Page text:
• Inspections: organic vineyards must be inspected regularly, often without warning, in order to be officially described as ‘certified organic’. Vineyards new to organics must go through a three-year period called ‘conversion’. Despite the strict rules there are more organic vineyards worldwide than ever before, and their numbers are growing rapidly. Both winemaker and wine drinker clearly see organics as the future.

Biodynamic Details

  • Biodynamic preparations: Biodynamic winegrowers must use nine biodynamic preparations. These are made from manure, minerals or medicinal herbs. Six go in the compost pile, and three are used as vineyards sprays.
  • ‘Dynamic’ cycles: Also biodynamic growers respect the ‘dynamic’ cycles of the moon, sun, planets and stars. Timing vineyard ploughing, pruning and even when to picking the grapes to cosmic cycles vitalizes vines, strengthening them from within. This produces healthier vines- and more flavored wines.

Biodynamic farming utilizes three Sprays:

  • Horn manure or ‘500’: Biodynamic growers make cow manure extra potent by burying it from autumn to spring in cow horns. The manure turns dark and earthy smelling. It is removed from the horns and crumbled into the warm water before being sprayed on the soil, usually in autumn and early spring. Horn manure helps the vines dig town into the earth where the most complex tasting wine flavours lie.
  • Horn silica or ‘501’: Biodynamic growers make sand extra potent by grinding stones made of quartz (like clear sand) into a fine powder. This is packed into cow horns and buried from spring to autumn. Once dug up, the powder is crumbled into warm water, stirred, then sprayed above the vines on a sunny morning, usually is spring and late summer. Horn silica helps vines reach up to the sun, magnifying the solar heat and light needed for ripe, healthy grapes.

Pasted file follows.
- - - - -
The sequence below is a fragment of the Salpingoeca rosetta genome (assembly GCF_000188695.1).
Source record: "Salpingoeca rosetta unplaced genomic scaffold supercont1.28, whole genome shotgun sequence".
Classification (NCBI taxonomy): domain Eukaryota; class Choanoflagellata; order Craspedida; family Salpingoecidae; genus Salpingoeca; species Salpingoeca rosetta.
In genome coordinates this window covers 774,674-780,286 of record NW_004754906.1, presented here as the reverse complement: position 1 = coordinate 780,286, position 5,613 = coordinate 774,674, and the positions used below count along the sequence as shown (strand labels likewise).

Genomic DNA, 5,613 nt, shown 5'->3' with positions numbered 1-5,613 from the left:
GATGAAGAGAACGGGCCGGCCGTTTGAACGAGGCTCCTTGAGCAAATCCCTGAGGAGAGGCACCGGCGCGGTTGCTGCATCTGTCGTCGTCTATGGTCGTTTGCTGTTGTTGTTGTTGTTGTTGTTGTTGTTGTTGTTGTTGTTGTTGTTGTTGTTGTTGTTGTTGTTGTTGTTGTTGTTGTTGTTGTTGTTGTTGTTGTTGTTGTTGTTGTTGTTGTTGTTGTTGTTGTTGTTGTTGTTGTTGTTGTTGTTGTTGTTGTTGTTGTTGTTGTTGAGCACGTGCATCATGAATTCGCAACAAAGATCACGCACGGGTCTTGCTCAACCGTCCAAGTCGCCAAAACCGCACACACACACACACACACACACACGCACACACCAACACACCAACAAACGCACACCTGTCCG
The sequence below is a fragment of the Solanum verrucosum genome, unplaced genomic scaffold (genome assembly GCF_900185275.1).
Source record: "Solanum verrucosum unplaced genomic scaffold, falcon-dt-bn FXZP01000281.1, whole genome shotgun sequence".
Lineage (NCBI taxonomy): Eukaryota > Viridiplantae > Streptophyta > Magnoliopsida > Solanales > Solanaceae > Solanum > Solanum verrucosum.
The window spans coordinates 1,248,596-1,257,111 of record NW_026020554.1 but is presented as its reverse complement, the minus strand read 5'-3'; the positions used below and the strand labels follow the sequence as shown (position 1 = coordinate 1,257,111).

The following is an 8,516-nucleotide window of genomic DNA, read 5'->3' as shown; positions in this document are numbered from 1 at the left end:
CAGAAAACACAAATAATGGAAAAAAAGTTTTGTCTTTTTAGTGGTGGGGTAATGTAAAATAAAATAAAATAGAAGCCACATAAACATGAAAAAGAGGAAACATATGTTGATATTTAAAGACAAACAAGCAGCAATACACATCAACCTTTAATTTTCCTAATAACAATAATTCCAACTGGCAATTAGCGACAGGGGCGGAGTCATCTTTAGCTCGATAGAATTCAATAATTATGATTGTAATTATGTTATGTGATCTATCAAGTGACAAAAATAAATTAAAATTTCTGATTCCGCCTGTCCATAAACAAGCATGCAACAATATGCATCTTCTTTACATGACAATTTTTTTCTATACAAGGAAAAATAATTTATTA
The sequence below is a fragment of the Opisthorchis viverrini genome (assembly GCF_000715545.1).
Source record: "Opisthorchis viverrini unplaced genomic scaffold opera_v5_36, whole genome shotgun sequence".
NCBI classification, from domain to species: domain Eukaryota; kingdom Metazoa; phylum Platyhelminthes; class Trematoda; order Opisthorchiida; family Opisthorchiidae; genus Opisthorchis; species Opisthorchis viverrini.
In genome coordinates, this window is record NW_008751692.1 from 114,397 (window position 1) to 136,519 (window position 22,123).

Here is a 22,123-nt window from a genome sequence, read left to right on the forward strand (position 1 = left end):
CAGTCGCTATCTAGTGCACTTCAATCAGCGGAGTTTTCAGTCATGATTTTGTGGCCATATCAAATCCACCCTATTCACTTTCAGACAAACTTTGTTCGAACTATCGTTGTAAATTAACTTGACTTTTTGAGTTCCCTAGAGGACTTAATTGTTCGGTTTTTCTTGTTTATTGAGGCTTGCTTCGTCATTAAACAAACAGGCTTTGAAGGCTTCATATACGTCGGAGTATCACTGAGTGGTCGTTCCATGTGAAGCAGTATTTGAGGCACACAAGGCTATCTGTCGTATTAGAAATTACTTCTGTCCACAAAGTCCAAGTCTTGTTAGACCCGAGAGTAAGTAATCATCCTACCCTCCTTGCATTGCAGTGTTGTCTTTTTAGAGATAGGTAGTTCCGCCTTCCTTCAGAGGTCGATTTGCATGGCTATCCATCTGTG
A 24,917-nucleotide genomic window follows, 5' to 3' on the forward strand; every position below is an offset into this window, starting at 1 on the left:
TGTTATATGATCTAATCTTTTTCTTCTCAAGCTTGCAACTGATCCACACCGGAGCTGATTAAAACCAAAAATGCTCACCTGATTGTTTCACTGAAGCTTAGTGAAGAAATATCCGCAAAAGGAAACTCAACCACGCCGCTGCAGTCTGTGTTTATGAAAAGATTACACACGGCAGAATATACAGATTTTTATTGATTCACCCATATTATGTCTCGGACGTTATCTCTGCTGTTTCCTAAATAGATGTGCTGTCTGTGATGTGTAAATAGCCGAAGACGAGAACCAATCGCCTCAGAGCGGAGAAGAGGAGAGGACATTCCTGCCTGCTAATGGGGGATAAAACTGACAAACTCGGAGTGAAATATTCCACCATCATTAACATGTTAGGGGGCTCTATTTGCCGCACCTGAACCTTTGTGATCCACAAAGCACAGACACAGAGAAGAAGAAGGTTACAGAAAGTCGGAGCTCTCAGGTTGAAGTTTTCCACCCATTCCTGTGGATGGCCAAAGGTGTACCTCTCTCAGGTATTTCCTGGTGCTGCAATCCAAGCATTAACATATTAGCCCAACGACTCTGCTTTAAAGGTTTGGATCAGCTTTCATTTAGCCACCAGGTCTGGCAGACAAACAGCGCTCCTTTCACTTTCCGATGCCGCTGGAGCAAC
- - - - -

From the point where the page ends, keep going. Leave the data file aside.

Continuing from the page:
• Horsetail tea or ‘508’: The common horsetail herb is easy to spot along shady riverbanks – its spiky tendrils give rise to its nickname ‘bottle brush’. Soaking horsetail in hot water produces a green tea rich in silica. Biodynamic growers say spraying the tea around full moon when the weather tends to be wet and humid sends a ‘don’t come here’ message to moisture-loving fungal diseases.

The six compost preparations

  • Biodynamic growers add preparations made from six medicinal plants to their compost piles: yarrow, chamomile, stinging nettle, oak bark, dandelion and valerian. Only, a few grams are needed for several grams are needed for several tones of compost. These six preparations help compost ferment better (it’s less smelly) and retain more minerals and nutrients. Biodynamic compost makes soils and crops more receptive to astronomical rhythms.

The future

  • Ten years ago the wine world was skeptical about the benefits of biodynamics, but now there isn’t a major wine producing region in the world without at least one biodynamic vineyard. Some of the world’s leading wine producers like Chapoutier (Rhone valley), Bonterra (California), The Millton Vineyards (New Zealand) and Alvaro Espinoza (Chile) use biodynamics, and say their wines taste more unique and individual as a result. The Greek ‘Demeter’ (Earth goddess) symbol is used by wineries whose vines are officially certified biodynamic.

How do we know it’s organic and/or biodynamic?

  • At Vintage Roots our policy is only to stock goods from producers who have paid for and achieved certification, giving them the right to describe themselves as organic or biodynamic. Certification gives us and you a guarantee that no chemical fertilizers, synthetic pesticides or herbicides have been used on the vines.